I’m shocked at how much I have enjoyed using the iPad pro with the magic keyboard... i still have a MBP for work (2018 model) but for most general use I dont really need anything else. Hopefully the next ipad OS improves the file management but I always preferred windows explorer to Mac OS finder... maybe it’s my hard drive but I constantly cannot find files in finder unless I manually search, only then will it show in a folder... drives me insane.

also its hard using my mbp keyboard now, glad they are moving on from the awful design
 
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Jandalf

macrumors member
Oct 27, 2016
42
41
Nicely done! I was really surprised to see the benchmark results!

but To me the essential question is definitely:

iOS or macOS

and then it is not comparable anymore and I will go for the air (i7 and 16gb RAM to make it future proof).
My current maxed out MB pro late 2013 is still blazing fast, but now I need a second laptop and cannot really wait for the arm - or should I? ARMs will likely improve laptops rather than iMacs I guess???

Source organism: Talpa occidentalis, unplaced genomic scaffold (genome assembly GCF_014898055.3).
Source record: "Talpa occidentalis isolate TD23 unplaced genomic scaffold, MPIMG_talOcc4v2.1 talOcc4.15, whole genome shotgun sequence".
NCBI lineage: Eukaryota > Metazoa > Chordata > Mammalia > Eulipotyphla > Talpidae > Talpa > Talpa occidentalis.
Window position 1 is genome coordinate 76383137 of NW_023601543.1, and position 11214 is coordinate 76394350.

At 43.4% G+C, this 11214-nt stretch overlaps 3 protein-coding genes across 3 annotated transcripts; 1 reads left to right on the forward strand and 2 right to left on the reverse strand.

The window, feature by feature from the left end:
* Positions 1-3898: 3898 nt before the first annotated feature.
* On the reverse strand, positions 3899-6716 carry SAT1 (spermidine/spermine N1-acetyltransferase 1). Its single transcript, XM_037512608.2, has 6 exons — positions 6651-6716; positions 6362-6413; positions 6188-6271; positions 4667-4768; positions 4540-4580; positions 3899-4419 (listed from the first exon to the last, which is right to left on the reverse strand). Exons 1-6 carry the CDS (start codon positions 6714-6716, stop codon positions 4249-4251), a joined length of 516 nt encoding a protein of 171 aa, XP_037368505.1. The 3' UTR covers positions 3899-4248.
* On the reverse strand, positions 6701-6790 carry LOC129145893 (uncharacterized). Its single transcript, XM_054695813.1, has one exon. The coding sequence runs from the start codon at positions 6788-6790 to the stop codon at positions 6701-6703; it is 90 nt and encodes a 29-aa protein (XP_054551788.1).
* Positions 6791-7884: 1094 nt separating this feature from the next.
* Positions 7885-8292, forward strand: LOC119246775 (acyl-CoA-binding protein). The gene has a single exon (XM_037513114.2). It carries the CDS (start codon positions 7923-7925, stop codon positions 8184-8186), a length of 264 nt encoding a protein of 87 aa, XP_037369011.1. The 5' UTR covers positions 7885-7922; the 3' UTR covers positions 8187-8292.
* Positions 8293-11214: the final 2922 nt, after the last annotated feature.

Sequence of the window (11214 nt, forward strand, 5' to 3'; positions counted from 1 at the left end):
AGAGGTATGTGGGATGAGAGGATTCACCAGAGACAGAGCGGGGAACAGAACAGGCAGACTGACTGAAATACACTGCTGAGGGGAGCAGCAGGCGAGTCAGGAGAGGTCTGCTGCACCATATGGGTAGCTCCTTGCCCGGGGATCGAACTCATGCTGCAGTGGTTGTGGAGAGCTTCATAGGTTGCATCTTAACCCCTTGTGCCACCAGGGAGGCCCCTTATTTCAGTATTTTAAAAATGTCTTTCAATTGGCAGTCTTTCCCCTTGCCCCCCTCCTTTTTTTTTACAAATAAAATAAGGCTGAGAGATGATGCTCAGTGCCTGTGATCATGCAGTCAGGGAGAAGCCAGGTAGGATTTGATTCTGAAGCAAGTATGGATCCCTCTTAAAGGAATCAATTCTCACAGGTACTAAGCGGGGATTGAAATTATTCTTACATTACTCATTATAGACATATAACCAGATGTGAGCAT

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Chompineer

macrumors 6502
Mar 31, 2020
383
873
Ontario
Excuse me, but what "proper" computer are you talking about?

The MBA that barely can perform basic tasks without getting extremely hot?
The 8th gen 13" MBP?
The ultra-expensive 10th gen 13" MBP that doesn't even have a dedicated GPU?
Those are jokes!

Let's hope the 14" MBP will have a dedicated GPU to do justice to its "Pro" name, like the 16" MBP which is amazing!

About the iToy, I'm reading and writing this on my new 2020 iToy 11", it's an outstanding device, love it, ProMotion is absolutely amazing, but to be honest I bought it mainly to be a consumption device, didn't tried yet to do any serious task on it.

If it’s based on Tiger Lake U then it would have an Intel Xe iGPU, which is another large jump from the G7 now.

A DGPU in a 13” is uncommon and not something many people need/want. If there is one it’s typically ultra low power anyways, like an MX150, which the Xe will easily surpass.